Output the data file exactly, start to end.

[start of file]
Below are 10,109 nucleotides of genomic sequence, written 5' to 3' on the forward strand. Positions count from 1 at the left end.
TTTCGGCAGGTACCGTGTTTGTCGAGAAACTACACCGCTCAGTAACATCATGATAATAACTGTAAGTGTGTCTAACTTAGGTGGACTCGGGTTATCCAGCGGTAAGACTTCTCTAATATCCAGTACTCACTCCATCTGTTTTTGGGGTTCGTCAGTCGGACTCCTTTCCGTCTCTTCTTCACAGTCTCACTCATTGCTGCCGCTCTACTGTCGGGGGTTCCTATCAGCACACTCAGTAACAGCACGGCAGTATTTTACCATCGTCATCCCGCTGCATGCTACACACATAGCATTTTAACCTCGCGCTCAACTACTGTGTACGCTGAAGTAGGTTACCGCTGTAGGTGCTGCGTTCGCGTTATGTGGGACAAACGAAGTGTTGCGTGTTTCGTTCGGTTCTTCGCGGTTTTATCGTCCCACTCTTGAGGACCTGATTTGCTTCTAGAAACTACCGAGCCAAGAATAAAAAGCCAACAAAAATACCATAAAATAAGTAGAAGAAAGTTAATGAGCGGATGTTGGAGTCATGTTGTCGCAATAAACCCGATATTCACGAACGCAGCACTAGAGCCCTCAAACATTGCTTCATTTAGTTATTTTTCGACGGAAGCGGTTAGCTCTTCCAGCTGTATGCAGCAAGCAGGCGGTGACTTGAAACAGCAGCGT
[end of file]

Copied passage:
Below are 10,109 nucleotides of genomic sequence, written 5' to 3' on the forward strand. Positions count from 1 at the left end.
TTTCGGCAGGTACCGTGTTTGTCGAGAAACTACACCGCTCAGTAACATCATGATAATAACTGTAAGTGTGTCTAACTTAGGTGGACTCGGGTTATCCAGCGGTAAGACTTCTCTAATATCCAGTACTCACTCCATCTGTTTTTGGGGTTCGTCAGTCGGACTCCTTTCCGTCTCTTCTTCACAGTCTCACTCATTGCTGCCGCTCTACTGTCGGGGGTTCCTATCAGCACACTCAGTAACAGCACGGCAGTATTTTACCATCGTCATCCCGCTGCATGCTACACACATAGCATTTTAACCTCGCGCTCAACTACTGTGTACGCTGAAGTAGGTTACCGCTGTAGGTGCTGCGTTCGCGTTATGTGGGACAAACGAAGTGTTGCGTGTTTCGTTCGGTTCTTCGCGGTTTTATCGTCCCACTCTTGAGGACCTGATTTGCTTCTAGAAACTACCGAGCCAAGAATAAAAAGCCAACAAAAATACCATAAAATAAGTAGAAGAAAGTTAATGAGCGGATGTTGGAGTCATGTTGTCGCAATAAACCCGATATTCACGAACGCAGCACTAGAGCCCTCAAACATTGCTTCATTTAGTTATTTTTCGACGGAAGCGGTTAGCTCTTCCAGCTGTATGCAGCAAGCAGGCGGTGACTTGAAACAGCAGCGT